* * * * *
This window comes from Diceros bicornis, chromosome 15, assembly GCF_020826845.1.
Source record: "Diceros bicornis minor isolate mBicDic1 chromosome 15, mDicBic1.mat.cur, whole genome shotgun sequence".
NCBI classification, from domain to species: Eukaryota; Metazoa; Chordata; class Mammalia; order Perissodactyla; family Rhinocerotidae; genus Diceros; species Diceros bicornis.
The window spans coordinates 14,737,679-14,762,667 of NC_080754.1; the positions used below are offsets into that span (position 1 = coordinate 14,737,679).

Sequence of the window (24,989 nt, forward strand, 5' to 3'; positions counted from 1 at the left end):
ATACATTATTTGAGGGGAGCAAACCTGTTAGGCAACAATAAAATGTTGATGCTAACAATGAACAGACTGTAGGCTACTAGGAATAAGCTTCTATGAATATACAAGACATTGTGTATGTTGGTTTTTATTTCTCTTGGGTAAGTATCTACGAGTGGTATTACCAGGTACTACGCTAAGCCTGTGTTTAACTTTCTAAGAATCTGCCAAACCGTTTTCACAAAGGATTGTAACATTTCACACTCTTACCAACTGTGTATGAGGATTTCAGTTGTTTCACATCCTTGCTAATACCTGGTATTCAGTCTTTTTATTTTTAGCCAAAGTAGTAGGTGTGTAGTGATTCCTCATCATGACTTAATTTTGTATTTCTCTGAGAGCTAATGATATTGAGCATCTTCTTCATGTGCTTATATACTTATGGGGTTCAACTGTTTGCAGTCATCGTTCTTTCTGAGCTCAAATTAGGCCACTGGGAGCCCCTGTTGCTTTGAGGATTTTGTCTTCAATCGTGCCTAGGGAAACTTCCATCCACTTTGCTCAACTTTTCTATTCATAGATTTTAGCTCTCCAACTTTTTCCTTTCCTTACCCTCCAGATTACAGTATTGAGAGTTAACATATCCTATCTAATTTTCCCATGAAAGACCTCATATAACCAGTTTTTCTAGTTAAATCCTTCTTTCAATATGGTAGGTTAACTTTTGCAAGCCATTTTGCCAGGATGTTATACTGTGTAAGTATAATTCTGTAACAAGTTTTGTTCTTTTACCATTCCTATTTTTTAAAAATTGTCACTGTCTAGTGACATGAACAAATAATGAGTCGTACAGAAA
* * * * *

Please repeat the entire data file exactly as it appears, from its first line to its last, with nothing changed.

This window comes from Diceros bicornis, chromosome 15, assembly GCF_020826845.1.
Source record: "Diceros bicornis minor isolate mBicDic1 chromosome 15, mDicBic1.mat.cur, whole genome shotgun sequence".
NCBI classification, from domain to species: Eukaryota; Metazoa; Chordata; class Mammalia; order Perissodactyla; family Rhinocerotidae; genus Diceros; species Diceros bicornis.
The window spans coordinates 14,737,679-14,762,667 of NC_080754.1; the positions used below are offsets into that span (position 1 = coordinate 14,737,679).

Sequence of the window (24,989 nt, forward strand, 5' to 3'; positions counted from 1 at the left end):
ATACATTATTTGAGGGGAGCAAACCTGTTAGGCAACAATAAAATGTTGATGCTAACAATGAACAGACTGTAGGCTACTAGGAATAAGCTTCTATGAATATACAAGACATTGTGTATGTTGGTTTTTATTTCTCTTGGGTAAGTATCTACGAGTGGTATTACCAGGTACTACGCTAAGCCTGTGTTTAACTTTCTAAGAATCTGCCAAACCGTTTTCACAAAGGATTGTAACATTTCACACTCTTACCAACTGTGTATGAGGATTTCAGTTGTTTCACATCCTTGCTAATACCTGGTATTCAGTCTTTTTATTTTTAGCCAAAGTAGTAGGTGTGTAGTGATTCCTCATCATGACTTAATTTTGTATTTCTCTGAGAGCTAATGATATTGAGCATCTTCTTCATGTGCTTATATACTTATGGGGTTCAACTGTTTGCAGTCATCGTTCTTTCTGAGCTCAAATTAGGCCACTGGGAGCCCCTGTTGCTTTGAGGATTTTGTCTTCAATCGTGCCTAGGGAAACTTCCATCCACTTTGCTCAACTTTTCTATTCATAGATTTTAGCTCTCCAACTTTTTCCTTTCCTTACCCTCCAGATTACAGTATTGAGAGTTAACATATCCTATCTAATTTTCCCATGAAAGACCTCATATAACCAGTTTTTCTAGTTAAATCCTTCTTTCAATATGGTAGGTTAACTTTTGCAAGCCATTTTGCCAGGATGTTATACTGTGTAAGTATAATTCTGTAACAAGTTTTGTTCTTTTACCATTCCTATTTTTTAAAAATTGTCACTGTCTAGTGACATGAACAAATAATGAGTCGTACAGAAA